Michael J. Fox, On Finding A Parkinson's Community
When Michael J. Fox first told the world that he was diagnosed with Parkinson's disease in 1998, he received an outpouring of support from concerned fans. But what he says he didn't expect was that, after seven years of dealing with the disease in private, he was now part of a community -- a community of some five million people around the world who are faced with the same reality that he is.
Parkinson's disease is a neurodegenerative disorder with symptoms that include trembling in the hands, arms, legs, jaw and face, stiffness of the arms, legs and trunk, a slowness in movement, and poor balance and coordination.
"When I first went online after I disclosed that I had Parkinson’s, I read a story in a chat room," the former "Spin City" and "Family Ties" star told AOL's "You've Got" producer Brandon Cruz. A woman was explaining how every time she visited a local store, she could tell that the clerk thought she was drunk -- when he finally asked her what was wrong, she shared that she had Parkinson's. "And he said, 'Oh like Michael Fox.' And immediately the whole thing changed," he explained. "She realized that she was not alone. And reading that story, I realized that I wasn’t alone. That I was part of a community and that I had a responsibility."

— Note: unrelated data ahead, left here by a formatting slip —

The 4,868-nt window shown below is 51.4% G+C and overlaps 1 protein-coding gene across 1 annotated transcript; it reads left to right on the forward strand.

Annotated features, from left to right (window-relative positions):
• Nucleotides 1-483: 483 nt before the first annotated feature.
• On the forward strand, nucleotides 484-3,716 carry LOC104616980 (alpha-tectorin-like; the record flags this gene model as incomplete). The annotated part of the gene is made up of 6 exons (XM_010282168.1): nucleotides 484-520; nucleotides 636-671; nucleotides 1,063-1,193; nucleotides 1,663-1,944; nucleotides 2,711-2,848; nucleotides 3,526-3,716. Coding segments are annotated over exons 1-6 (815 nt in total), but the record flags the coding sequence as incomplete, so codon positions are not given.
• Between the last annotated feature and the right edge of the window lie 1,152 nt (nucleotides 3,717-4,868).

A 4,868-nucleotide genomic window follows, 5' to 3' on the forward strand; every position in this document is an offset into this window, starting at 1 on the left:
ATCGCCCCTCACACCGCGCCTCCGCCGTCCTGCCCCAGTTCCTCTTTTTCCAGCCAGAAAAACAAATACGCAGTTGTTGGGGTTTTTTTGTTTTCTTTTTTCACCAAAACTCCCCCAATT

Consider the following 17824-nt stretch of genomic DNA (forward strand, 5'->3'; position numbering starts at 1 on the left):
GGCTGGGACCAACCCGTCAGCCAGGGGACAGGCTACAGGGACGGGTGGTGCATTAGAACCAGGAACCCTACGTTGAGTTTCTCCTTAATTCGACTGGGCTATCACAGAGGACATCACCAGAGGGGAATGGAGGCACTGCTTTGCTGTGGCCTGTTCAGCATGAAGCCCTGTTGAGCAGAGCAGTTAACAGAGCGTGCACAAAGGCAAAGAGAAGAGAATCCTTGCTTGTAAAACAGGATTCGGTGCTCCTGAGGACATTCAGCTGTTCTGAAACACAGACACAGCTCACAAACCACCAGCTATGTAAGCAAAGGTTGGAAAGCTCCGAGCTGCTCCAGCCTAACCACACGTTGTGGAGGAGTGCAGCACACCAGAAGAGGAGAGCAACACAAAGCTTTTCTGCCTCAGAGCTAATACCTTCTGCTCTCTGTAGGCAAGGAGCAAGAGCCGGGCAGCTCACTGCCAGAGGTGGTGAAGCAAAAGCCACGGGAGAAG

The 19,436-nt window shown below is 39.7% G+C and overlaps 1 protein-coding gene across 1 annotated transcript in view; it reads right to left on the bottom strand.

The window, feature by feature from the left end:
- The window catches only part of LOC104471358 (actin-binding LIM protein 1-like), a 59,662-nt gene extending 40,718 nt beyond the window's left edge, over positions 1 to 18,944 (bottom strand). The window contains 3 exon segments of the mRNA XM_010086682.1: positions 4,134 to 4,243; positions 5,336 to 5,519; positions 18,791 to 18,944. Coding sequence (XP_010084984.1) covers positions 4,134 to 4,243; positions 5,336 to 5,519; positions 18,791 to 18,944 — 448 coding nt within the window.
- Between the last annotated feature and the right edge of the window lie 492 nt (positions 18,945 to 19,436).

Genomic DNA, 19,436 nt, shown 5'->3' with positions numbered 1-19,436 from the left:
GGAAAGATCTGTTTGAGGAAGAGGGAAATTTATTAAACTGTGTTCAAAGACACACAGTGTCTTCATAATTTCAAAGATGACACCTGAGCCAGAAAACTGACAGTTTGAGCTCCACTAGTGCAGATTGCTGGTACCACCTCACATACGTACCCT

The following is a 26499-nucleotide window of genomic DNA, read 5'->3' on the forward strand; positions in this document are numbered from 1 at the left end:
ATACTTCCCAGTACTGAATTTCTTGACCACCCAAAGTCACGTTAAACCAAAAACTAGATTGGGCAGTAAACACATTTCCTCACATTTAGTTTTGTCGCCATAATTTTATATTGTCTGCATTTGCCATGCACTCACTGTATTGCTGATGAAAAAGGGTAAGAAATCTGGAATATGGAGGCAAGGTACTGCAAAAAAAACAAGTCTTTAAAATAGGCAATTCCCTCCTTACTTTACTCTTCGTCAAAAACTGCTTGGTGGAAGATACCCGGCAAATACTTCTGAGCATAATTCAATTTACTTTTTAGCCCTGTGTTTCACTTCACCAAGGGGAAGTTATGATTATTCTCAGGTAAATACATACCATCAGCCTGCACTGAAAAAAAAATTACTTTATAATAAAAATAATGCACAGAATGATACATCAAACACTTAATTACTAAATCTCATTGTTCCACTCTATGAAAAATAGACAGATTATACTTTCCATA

That sense of community and responsibility has galvanized Fox into creating his foundation, The Michael J. Fox Foundation For Parkinson's Research, which is dedicated to finding a cure for the disease. The site's homepage proclaims: "Our progress is you powered," which is something Fox couldn't agree with more -- right now he's hoping to expand the Parkinson's community, and those who support them, to Facebook by getting more than 100,000 fans for the foundation. "I know I feel like I have 100,000 friends," he says. "Like" the foundation here and check out Fox's vision by watching below.